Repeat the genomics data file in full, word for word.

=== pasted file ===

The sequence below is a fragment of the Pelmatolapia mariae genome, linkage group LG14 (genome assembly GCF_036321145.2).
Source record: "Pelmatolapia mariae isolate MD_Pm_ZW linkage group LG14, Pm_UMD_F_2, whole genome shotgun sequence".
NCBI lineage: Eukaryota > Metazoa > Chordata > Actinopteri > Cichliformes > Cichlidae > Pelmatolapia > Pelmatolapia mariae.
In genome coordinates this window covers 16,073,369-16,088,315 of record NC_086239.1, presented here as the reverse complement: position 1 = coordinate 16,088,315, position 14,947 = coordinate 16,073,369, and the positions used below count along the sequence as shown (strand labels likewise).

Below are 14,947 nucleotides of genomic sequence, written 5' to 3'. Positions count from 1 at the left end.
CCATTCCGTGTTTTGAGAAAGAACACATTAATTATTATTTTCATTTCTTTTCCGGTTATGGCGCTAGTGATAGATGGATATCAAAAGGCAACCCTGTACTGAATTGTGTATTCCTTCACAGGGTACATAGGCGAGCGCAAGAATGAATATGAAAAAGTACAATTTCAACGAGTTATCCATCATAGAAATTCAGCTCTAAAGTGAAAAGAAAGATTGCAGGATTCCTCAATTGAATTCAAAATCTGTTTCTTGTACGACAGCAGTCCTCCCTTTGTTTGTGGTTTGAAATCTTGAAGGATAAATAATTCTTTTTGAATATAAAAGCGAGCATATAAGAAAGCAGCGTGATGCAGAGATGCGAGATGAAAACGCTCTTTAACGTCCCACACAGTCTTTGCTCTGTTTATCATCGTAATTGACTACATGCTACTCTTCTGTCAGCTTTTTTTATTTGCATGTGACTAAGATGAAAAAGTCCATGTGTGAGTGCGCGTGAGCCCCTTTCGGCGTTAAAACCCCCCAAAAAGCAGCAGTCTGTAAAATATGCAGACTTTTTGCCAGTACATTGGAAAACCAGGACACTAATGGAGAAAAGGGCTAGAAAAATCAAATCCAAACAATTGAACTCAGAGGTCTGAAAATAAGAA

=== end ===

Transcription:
The sequence below is a fragment of the Pelmatolapia mariae genome, linkage group LG14 (genome assembly GCF_036321145.2).
Source record: "Pelmatolapia mariae isolate MD_Pm_ZW linkage group LG14, Pm_UMD_F_2, whole genome shotgun sequence".
NCBI lineage: Eukaryota > Metazoa > Chordata > Actinopteri > Cichliformes > Cichlidae > Pelmatolapia > Pelmatolapia mariae.
In genome coordinates this window covers 16,073,369-16,088,315 of record NC_086239.1, presented here as the reverse complement: position 1 = coordinate 16,088,315, position 14,947 = coordinate 16,073,369, and the positions used below count along the sequence as shown (strand labels likewise).

Below are 14,947 nucleotides of genomic sequence, written 5' to 3'. Positions count from 1 at the left end.
CCATTCCGTGTTTTGAGAAAGAACACATTAATTATTATTTTCATTTCTTTTCCGGTTATGGCGCTAGTGATAGATGGATATCAAAAGGCAACCCTGTACTGAATTGTGTATTCCTTCACAGGGTACATAGGCGAGCGCAAGAATGAATATGAAAAAGTACAATTTCAACGAGTTATCCATCATAGAAATTCAGCTCTAAAGTGAAAAGAAAGATTGCAGGATTCCTCAATTGAATTCAAAATCTGTTTCTTGTACGACAGCAGTCCTCCCTTTGTTTGTGGTTTGAAATCTTGAAGGATAAATAATTCTTTTTGAATATAAAAGCGAGCATATAAGAAAGCAGCGTGATGCAGAGATGCGAGATGAAAACGCTCTTTAACGTCCCACACAGTCTTTGCTCTGTTTATCATCGTAATTGACTACATGCTACTCTTCTGTCAGCTTTTTTTATTTGCATGTGACTAAGATGAAAAAGTCCATGTGTGAGTGCGCGTGAGCCCCTTTCGGCGTTAAAACCCCCCAAAAAGCAGCAGTCTGTAAAATATGCAGACTTTTTGCCAGTACATTGGAAAACCAGGACACTAATGGAGAAAAGGGCTAGAAAAATCAAATCCAAACAATTGAACTCAGAGGTCTGAAAATAAGAA